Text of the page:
The humanitarian crisis in DRC: What you need to know
The humanitarian situation in the Democratic Republic of Congo (DRC) is dire. Here is what you need to know.
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As countries race to vaccinate their populations against Covid-19, one group has largely been left behind: the world’s 80 million refugees and internally displaced people.
As of early-April 2021, only 20 countries were known to have begun vaccinating refugees “on an equal footing to citizens”, according to the UN Refugee Agency (UNHCR). But they represent only 10 percent of the 190 countries that have started vaccination programmes worldwide – a meagre accomplishment by any standard.
The UNHCR says that 153 countries have included refugees and internally displaced people in their vaccination plans. On the surface, that appears to be promising. But with 85 percent of the global refugee population living in low- and middle-income countries, it’s unclear if they will actually follow through on that pledge. Many of these countries where Concern works are already finding it difficult to obtain enough vaccines to cover their own populations.
So exactly how far behind in the vaccination race are refugees and people displaced by conflict and disaster?
In mid-January, Jordan launched its vaccination programme to include refugees – one of the first countries globally to do so, and championed by many as a ‘gold standard’. Jordan is home to an estimated 1.3 million Syrian refugees, around 660,000 of whom are formally registered. In February, it opened the first-ever Covid-19 vaccination centre for refugees in Zaatari camp which houses mainly Syrian people. Since then, it has opened a second to cope with growing demands. By mid-March, 1,200 refugees had been given their first dose and a further 2,000 had signed up to receive it.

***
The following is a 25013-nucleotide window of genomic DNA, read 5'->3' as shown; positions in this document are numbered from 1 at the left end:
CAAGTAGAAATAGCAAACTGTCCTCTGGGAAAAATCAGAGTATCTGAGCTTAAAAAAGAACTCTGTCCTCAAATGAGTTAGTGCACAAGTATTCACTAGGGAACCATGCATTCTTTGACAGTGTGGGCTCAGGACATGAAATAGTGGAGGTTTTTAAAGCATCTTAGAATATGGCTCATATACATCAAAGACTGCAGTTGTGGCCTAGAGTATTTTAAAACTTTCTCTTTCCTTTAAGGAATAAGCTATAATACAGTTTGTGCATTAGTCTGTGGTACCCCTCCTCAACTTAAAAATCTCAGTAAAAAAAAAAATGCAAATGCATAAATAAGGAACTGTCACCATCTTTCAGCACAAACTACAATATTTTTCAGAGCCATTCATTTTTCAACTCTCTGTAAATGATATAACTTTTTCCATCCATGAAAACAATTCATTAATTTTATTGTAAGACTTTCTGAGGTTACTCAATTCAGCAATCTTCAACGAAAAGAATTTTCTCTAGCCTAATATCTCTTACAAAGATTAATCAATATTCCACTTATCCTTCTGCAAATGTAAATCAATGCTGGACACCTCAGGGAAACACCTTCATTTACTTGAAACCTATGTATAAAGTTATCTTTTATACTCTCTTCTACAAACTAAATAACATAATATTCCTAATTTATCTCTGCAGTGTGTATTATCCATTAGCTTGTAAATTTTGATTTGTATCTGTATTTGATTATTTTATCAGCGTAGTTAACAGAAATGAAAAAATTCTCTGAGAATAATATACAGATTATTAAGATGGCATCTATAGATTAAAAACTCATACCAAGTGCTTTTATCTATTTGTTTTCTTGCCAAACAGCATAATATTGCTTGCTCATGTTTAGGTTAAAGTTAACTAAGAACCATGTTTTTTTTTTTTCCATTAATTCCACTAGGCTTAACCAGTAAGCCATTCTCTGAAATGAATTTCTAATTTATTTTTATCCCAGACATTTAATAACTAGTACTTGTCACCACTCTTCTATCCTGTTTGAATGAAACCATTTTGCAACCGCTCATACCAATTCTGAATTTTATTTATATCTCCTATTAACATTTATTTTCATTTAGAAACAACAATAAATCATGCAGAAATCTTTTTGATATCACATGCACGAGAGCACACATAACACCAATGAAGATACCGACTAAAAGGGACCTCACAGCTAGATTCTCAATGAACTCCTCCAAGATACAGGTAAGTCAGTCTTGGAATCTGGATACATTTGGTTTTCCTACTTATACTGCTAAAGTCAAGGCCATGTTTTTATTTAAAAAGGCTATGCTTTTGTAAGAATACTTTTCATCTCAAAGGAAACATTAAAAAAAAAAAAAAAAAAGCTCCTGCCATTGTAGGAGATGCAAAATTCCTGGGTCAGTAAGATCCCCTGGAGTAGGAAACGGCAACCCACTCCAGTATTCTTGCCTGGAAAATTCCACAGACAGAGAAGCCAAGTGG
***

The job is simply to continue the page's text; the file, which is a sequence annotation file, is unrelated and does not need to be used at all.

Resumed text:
Lebanon, which is home to 1.5 million Syrian refugees, had also publicly committed to include refugees along with the rest of the population. But registration among refugees remains extremely slow. By mid-April, 1,800 Syrian nationals, including refugees, had been vaccinated.
Syria was later than most countries to receive its first batch of Covid-19 vaccinations in late-February. But a fragile health system and damaged electricity network are hampering its vaccine distribution. It is unclear if the country’s 6.2 million citizens internally displaced by the civil war will be included.
Elsewhere, Bangladesh announced its Covid-19 vaccination plan at the end of January, but didn’t initially include refugees. The government later confirmed that a limited proportion of the 860,000 Rohingya refugees living in camps near Cox’s Bazar will now be part of the national rollout and should start receiving their first jab in April.
In addition to problems around vaccine supply and equitable distribution, refugees face a number of other obstacles in the race to be immunised.
Some countries have simply failed to provide accurate information for refugees about the vaccine and how to register. And governments who repeatedly withhold vital food, medicine and aid from political opponents as a weapon of war may do the same when it comes to the vaccine and block any guaranteed channel for its citizens who have been internally displaced by civil conflict.
On the other hand, refugees who are not officially registered because of restrictive residency policies will be cautious about signing up for vaccinations through government-managed platforms for fear of arrest or deportation. And others may be slow to take up the vaccine because of distrust after years of systematic discrimination and being denied access to vital healthcare and social protection services.
Experts don’t expect the majority of refugees and displaced people to receive vaccines any time soon. But overcoming the obstacles matters, not least because it means protecting the most marginalised and saving lives. Leaving vulnerable communities behind in the vaccination race also undermines a nation’s – and ultimately, the world’s efforts to stop the spread of coronavirus.
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